American Photography Open 2020: Meet Judge Scott Woodward

By David Schonauer   Wednesday July 8, 2020

You could call Scott Woodward (above) an opportunist.

“I call my photographic style ‘Choose Your Own Adventure Photography,’ after the books I used to read as a child,” says the acclaimed photographer. “Literally and creatively, I can go one direction and discover a remarkable photographic opportunity, or I can go another direction and find something entirely different. It is this serendipity that is the beauty of photography for me.”

Woodward, who who has spent 25 years living and shooting across Asia-Pacific and the world, has had his work published in National Geographic, Travel + Leisure, Vogue, GO, The Washington Post and other publications, as well as in ad campaigns for companies including Google, Adidas and Mastercard. He’s hosted a travel and photography series on the History Channel and is a member of the SanDisk Extreme Team and a STUDIO at Getty Images Global Assignments Photographer.

Now he is also one of the judges of SanDisk's Share Your World photo contest, which is also part of the American Photography Open 2020 competition. We recently talked with Woodward about his career and what he is looking for as a judge in the contest.

”Certainly there are tangible factors that make great photographs, such as dramatic light and compelling composition,” he told us. “However, I believe that the real secret behind great photography is in how you see a moment and interpret it in a still frame. Are you able to make something ordinary appear extraordinary by showing it differently? Are you able to make the viewer feel an emotion when they look at your photograph?  Are you able to transport someone to a moment with you simply by pressing the shutter? These are the factors that I always consider when evaluating what is a good photograph versus what is a great photograph. I once read that a camera is a great excuse to delve into a place deeper than we would otherwise, and I love this explanation. Making an interesting picture means we must observe our surroundings differently and look beyond the obvious to see something unique and special.”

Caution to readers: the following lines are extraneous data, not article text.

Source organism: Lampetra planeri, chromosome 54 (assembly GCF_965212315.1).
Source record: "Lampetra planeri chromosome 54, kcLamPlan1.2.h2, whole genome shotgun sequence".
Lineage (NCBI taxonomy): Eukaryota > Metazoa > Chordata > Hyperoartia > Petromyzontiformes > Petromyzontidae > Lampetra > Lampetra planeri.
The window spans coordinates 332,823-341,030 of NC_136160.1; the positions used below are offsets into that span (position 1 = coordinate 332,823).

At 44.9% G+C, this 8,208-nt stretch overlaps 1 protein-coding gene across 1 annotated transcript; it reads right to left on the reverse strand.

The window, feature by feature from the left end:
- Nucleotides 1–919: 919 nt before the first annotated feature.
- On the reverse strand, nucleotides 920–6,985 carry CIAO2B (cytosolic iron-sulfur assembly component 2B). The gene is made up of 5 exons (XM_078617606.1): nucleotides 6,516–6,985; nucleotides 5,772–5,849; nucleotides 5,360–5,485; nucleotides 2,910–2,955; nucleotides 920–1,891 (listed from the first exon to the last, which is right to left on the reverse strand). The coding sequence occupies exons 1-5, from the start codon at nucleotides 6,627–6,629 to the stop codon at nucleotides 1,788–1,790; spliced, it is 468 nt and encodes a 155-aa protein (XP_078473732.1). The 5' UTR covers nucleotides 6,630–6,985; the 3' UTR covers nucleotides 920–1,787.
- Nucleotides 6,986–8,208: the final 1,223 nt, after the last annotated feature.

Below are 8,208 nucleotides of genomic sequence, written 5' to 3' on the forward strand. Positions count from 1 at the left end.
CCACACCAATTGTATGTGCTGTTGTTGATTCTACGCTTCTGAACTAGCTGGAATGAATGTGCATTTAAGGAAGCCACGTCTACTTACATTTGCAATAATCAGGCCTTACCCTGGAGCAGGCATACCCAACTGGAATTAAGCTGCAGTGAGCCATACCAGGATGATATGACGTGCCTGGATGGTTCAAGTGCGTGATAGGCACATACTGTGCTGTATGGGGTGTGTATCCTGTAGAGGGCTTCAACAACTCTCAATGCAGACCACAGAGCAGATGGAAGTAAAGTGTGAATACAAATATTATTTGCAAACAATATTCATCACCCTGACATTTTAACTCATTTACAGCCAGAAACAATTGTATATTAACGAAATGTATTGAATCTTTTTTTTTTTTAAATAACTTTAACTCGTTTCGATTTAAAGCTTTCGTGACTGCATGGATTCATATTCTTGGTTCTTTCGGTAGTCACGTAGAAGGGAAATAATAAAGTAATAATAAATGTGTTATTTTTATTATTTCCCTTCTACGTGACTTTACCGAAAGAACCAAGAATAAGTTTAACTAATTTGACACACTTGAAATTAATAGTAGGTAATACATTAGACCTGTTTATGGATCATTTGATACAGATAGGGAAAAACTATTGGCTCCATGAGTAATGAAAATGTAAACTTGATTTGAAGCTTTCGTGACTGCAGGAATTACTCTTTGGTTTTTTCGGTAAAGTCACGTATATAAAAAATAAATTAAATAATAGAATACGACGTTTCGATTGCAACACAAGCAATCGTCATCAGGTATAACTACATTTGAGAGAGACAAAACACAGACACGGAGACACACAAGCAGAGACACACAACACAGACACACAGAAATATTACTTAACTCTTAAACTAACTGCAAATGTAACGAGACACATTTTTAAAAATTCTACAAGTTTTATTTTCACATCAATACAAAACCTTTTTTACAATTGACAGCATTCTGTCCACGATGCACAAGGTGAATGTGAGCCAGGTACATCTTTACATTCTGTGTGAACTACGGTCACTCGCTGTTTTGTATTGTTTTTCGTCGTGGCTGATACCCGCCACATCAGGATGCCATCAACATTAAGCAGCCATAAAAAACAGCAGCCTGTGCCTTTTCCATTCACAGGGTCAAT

Woodward came by his love of photography as a boy in the small town of Fonthill, Ontario, Canada. “I grew up in a house filled with photography — dozens of images by my father, who was an avid and accomplished photographer,” he says.

He moved to Singapore to take a job in marketing with Coca-Cola and later worked for American Express. “Living and working in the region provided me with the opportunity to travel frequently to vibrant and colorful destinations. Carrying my camera with me everywhere I traveled, I grew to love searching for, or simply stumbling upon, unique photographic opportunities.”

Then in 2004 he was at a Chinese New Year dinner party with friends from American Express when he had an insight that changed his life. “I was posed this question: ‘If you had all the money in the world, what would you do for the rest of your life that would bring you joy? I immediately knew my answer, sharing that I would travel around the world and take photographs,” he says.

”At the beginning of my career, I received an invaluable piece of advice from a senior photo editor at National Geographic,” he says. “She told me that my pictures were too confrontational — that I needed to exercise more patience and be more observational in my work.”

Woodward took the constructive criticism to heart. “The key for me was to slow myself down, to look more carefully for the true moments of authenticity, candor, spontaneity and humanity that arise my subjects – their honest emotions, their subtle expressions, their throwaway glances— the moments that happen between the moments.  This is when a person’s true personality shines through, and these are the instants that I seek to capture in my own photography – and will be looking for in entries to the contest,” he says.


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